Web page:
FDA classification. In June 2016, the FDA conducted an inspection of Genus’s distribution facility, after which Genus was sent a warning letter on May 2, 2017 notifying it that its products constituted "drugs" within the meaning of the FD&C Act. Genus responded to the letter asserting that its products are devices and that the FDA could not regulate them as drugs because they do not achieve their primary intended purposes through chemical action within or on the body or through metabolization. However, the FDA continued to maintain that the contrast agents should be classified as drugs, noting that "although the Vanilla SilQ products appear to meet the definition of ‘device’ they also meet the definition of ‘drug’ under the FD&C Act because they are articles intended for use in the diagnosis of disease."
Genus submitted a Request for Designation (RFD) for formal classification of VanillaSilQ as a device, but when that failed, they filed suit in district court.
Claim of statutory ambiguity. Relying on the statute’s text, the FDA argued that because it is possible for a product to simultaneously satisfy the linguistic demands of both the drug and device definitions, Congress must have granted the FDA discretion in such instance to choose a classification. Therefore, any product meeting the device definition may be classified as a device, any product meeting the drug definition may be classified as a drug and, according to the FDA’s reading, any product meeting both definitions may be classified as either. To the extent that the FD&C Act is silent on how to treat products that meet both definitions, the FDA argued that the court should read it as a sign of statutory ambiguity and defer to the FDA’s purportedly reasonable interpretation.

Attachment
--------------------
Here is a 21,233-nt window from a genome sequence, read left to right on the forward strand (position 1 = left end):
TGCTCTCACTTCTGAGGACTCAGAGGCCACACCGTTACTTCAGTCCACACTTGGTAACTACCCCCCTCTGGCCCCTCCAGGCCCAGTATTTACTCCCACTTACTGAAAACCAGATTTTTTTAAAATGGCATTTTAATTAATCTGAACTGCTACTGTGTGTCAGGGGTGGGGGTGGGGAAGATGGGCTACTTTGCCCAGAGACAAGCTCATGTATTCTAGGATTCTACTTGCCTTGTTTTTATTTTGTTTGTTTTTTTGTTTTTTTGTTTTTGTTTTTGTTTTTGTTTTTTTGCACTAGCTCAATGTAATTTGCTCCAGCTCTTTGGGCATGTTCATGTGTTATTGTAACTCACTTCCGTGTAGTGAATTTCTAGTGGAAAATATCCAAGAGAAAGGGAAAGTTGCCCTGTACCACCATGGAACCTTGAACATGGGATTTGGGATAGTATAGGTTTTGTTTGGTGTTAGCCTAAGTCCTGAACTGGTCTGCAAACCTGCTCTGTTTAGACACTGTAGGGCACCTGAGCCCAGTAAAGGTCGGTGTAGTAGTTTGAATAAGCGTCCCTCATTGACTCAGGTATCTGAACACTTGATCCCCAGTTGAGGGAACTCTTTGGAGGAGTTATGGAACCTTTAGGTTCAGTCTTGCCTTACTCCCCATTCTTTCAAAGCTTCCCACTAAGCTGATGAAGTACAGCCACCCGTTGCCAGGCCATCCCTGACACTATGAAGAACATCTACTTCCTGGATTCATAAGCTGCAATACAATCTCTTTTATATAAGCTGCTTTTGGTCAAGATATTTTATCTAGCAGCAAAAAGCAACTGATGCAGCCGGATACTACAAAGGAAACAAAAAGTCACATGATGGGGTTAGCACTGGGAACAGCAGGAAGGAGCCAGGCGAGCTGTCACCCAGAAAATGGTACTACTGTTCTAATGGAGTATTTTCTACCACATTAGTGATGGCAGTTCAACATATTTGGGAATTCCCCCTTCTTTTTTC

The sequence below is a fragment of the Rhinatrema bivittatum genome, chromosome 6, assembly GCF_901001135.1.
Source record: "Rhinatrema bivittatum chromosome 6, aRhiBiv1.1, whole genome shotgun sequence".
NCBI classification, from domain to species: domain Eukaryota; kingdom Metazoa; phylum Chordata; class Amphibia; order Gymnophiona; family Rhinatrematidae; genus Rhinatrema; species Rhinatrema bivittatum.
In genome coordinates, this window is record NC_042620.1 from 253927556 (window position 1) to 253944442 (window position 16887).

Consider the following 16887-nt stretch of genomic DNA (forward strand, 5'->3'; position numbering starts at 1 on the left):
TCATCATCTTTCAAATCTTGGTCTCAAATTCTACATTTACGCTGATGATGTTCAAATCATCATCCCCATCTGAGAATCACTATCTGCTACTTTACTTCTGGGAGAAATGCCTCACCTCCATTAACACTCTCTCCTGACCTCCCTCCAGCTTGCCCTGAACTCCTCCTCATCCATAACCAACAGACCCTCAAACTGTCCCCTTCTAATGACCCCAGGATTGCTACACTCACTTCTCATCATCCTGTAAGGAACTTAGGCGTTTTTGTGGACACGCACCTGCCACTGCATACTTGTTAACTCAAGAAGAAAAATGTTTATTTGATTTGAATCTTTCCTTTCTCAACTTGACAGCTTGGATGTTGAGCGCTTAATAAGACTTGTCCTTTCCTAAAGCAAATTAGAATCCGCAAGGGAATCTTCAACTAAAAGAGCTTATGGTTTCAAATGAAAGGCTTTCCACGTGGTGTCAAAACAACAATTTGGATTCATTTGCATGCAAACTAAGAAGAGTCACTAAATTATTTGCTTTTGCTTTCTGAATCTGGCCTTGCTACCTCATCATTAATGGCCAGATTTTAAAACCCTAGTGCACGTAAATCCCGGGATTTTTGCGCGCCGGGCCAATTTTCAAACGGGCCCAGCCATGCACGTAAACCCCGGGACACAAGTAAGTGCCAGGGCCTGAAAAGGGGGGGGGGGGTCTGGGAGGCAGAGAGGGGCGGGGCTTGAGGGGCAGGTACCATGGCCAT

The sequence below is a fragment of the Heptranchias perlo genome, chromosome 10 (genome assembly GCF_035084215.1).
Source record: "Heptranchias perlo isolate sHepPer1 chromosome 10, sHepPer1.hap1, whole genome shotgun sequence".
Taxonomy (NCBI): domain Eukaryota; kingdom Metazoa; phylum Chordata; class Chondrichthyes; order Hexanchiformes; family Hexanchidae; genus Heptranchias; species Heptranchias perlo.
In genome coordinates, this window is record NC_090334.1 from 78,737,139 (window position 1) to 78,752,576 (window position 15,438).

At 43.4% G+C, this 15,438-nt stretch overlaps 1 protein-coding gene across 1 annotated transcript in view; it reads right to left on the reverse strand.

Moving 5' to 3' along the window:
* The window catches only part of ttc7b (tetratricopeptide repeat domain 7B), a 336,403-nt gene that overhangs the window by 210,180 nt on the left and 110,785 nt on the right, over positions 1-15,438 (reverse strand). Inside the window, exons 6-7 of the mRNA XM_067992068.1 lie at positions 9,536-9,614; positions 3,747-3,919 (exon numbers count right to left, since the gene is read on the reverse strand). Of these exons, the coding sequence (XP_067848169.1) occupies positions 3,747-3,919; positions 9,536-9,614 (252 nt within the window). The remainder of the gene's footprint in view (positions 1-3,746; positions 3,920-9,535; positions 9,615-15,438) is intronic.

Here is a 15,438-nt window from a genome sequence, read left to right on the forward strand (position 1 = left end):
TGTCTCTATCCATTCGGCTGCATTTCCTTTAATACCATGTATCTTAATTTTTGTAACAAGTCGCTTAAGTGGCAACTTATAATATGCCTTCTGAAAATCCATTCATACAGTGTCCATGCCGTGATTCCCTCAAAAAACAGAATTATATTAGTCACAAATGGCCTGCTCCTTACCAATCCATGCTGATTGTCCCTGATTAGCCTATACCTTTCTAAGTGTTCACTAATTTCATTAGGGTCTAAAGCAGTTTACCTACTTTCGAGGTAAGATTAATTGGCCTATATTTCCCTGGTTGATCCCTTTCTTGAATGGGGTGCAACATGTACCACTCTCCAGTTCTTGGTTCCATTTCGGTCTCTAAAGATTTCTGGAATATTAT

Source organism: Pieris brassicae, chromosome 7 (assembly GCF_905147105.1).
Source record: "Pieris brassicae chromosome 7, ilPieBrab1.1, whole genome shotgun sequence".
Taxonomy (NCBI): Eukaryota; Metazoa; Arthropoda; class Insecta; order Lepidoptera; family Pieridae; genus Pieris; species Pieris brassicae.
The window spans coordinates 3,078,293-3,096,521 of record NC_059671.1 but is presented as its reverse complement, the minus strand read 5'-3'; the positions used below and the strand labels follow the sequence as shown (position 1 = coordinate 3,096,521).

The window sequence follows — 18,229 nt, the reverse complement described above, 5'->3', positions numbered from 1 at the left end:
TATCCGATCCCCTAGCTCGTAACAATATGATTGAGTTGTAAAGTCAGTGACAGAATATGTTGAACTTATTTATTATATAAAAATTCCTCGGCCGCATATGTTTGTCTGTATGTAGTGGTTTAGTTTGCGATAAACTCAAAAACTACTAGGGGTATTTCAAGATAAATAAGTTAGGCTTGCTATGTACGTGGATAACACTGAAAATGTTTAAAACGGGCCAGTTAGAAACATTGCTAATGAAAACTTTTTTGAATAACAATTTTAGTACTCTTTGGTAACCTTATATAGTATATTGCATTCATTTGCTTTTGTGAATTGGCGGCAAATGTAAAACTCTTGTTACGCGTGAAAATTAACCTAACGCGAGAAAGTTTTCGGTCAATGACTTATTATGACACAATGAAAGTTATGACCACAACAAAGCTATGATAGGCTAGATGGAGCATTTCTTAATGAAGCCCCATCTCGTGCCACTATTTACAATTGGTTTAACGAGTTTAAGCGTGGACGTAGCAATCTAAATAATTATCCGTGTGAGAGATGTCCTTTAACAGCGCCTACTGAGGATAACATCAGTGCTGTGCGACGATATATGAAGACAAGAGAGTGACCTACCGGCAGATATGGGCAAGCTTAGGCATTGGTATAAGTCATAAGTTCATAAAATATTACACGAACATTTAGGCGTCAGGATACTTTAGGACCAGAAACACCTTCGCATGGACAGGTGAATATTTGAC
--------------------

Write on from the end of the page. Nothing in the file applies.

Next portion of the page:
Basis for summary judgment. Conversely, Genus argued that because of the definitional overlap, the court should focus on the elements of the device definition that set it apart, including, most prominently, its mode-of-action clauses. Because the drug and device definitions are broadly similar except for the device definition’s mode-of-action clauses—excluding products that achieve their primary intended purposes through "chemical action within or on the body of man" or metabolization—products that do not achieve their primary intended purposes through either excluded mode must be regulated only as devices.
The court concluded that the FDA was mistaken, and that although in theory it may be possible for a product to satisfy both definitions at once, the FDA was ignoring the fact that the FD&C Act’s statutory definitions carry concrete regulatory consequences, and the Act elaborated distinct regulatory regimes for drugs and for devices. It would make little sense for Congress to have constructed such elaborate regulatory regimes only for the FDA to possess the authority to upend the statutory scheme by reclassifying any device as a drug, no matter its relative risk level.
For the foregoing reasons, the court affirmed the decision of the district court that granted summary judgment in favor of Genus.
The case is No.: 20-5026.
Attorneys: Douglas B. Farquhar (Hyman, Phelps & McNamara, PC) for Genus Medical Technologies LLC. Daniel Winik, U.S. Department of Justice, for U.S. Food and Drug Administration.
Companies: Genus Medical Technologies LLC; U.S. Food and Drug Administration